Imagine for a moment that I have a wick coming out of the top of my head. I am a candle, and I am alight. My hair is gently being singed, my scalp getting hotter. There is also a wick coming out of my left foot. That too is alight, and causing some discomfort. I am a candle burning at both ends. Put without stupid references to candles, there is not enough time in the day. Last night I went to bed at 1am, the night before that, also 1am. With paid employment now taking up the vast majority of my normal waking hours, all the stuff that I used to do during the day while the kids were at school is getting pushed to either end, and I’m still not getting it all done.

This is exactly how I remember it before, but then that was without the comparative luxury of knowing that one didn’t have to live in complete chaos. Back then, living in a bombsite seemed normal. When I lost my job in 2009, I turned my not inconsiderable energy and drive to running the house and looking after the kids, with possibly a small amount of local birding thrown in. Now that I am back at work, I see everything I strived to sort out disintegrating, and disintegrating fast. This is naturally extremely irritating. My response has been to attempt to squeeze some of what I used to do during the day into the mornings and evenings.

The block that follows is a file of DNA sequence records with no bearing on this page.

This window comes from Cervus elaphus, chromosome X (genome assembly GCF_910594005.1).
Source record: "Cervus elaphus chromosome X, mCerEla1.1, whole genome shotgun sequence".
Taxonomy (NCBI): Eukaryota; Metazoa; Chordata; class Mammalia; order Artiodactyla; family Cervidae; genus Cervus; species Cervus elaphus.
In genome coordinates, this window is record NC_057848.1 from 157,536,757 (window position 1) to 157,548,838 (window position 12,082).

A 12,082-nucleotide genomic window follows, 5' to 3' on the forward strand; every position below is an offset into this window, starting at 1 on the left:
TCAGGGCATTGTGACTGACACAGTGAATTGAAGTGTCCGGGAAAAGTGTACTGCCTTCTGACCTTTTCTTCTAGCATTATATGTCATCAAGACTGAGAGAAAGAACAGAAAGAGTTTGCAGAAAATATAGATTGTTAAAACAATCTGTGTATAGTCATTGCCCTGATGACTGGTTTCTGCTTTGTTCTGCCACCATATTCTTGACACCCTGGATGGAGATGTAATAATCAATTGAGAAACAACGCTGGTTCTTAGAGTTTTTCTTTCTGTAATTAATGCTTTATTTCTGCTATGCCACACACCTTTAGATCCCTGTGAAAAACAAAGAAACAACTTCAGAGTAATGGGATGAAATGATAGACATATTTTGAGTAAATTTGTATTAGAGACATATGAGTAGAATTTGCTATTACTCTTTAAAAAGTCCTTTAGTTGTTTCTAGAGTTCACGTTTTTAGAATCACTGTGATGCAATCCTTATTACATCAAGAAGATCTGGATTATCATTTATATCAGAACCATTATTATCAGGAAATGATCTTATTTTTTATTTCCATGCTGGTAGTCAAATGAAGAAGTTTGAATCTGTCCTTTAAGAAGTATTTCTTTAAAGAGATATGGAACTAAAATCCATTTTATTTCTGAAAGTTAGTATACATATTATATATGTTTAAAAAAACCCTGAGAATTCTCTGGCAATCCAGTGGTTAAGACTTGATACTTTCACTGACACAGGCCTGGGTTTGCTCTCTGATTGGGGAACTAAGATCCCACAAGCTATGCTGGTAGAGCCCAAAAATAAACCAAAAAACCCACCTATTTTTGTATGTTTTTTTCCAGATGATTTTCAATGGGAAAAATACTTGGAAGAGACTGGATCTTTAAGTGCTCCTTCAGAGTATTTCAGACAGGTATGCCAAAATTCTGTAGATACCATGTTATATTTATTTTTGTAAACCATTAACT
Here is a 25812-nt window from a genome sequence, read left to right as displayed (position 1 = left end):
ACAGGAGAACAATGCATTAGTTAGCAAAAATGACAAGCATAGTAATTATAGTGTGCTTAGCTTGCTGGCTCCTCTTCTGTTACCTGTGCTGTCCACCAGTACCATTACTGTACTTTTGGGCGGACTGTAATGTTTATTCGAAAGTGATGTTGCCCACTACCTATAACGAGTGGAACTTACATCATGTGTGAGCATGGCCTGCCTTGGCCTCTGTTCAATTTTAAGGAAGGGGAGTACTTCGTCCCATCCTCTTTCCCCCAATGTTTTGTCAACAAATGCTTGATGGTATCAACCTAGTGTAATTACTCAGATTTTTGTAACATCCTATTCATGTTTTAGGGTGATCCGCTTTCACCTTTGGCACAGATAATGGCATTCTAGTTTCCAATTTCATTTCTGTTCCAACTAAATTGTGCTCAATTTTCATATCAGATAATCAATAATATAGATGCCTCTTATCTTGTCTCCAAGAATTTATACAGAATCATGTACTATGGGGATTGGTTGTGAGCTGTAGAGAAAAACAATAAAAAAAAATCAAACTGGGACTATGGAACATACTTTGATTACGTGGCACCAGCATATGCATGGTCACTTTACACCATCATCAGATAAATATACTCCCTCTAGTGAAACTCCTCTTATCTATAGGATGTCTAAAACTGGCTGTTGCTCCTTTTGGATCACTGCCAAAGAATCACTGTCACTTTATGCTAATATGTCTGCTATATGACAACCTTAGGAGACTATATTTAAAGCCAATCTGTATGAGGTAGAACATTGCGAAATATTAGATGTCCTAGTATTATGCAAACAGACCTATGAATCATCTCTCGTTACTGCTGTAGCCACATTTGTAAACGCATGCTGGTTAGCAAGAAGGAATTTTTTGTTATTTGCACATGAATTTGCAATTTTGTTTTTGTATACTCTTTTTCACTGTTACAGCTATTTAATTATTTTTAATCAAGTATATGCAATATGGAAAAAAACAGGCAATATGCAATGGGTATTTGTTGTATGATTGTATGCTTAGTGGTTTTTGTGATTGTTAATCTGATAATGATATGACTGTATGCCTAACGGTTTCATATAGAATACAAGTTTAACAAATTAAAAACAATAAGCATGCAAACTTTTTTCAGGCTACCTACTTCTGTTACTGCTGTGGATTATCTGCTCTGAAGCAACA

Last night for instance I did a pile of cleaning in the kitchen, and this morning saw me hanging up washing, cleaning up the kitchen – again, moving the vacuum cleaner whose upturned plug I had trodden on several times in the last few days, and helping the kids with the arduous task of putting away socks. It didn’t help that I got up late, but that was because I had only gone to bed a matter of hours previously after all the stuff I had needed to do last night. And this is with help!! At the moment, I am not responsible for either the school run or feeding anyone. That thankless task is being done by a succession of exhausted relatives, without whom we would be up a certain creek missing a certain paddle, and we are very grateful.